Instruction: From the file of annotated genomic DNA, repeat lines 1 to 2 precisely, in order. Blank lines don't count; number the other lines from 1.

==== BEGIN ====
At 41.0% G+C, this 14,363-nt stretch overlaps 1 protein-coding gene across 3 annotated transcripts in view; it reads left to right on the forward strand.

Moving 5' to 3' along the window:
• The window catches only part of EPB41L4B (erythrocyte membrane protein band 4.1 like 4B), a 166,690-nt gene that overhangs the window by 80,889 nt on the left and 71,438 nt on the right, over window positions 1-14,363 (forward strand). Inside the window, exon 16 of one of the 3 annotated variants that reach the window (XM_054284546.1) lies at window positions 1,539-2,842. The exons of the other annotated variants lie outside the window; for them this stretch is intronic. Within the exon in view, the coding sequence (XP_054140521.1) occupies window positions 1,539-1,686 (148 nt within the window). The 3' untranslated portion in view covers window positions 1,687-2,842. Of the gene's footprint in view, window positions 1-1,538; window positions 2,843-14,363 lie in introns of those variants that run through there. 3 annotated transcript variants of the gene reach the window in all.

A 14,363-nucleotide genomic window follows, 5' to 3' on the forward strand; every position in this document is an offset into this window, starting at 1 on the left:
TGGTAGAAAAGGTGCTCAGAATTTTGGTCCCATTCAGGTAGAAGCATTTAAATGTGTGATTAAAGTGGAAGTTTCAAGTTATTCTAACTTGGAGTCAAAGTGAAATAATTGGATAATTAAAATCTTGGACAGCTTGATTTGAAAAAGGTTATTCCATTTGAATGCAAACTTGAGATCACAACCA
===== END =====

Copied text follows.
At 41.0% G+C, this 14,363-nt stretch overlaps 1 protein-coding gene across 3 annotated transcripts in view; it reads left to right on the forward strand.

Moving 5' to 3' along the window: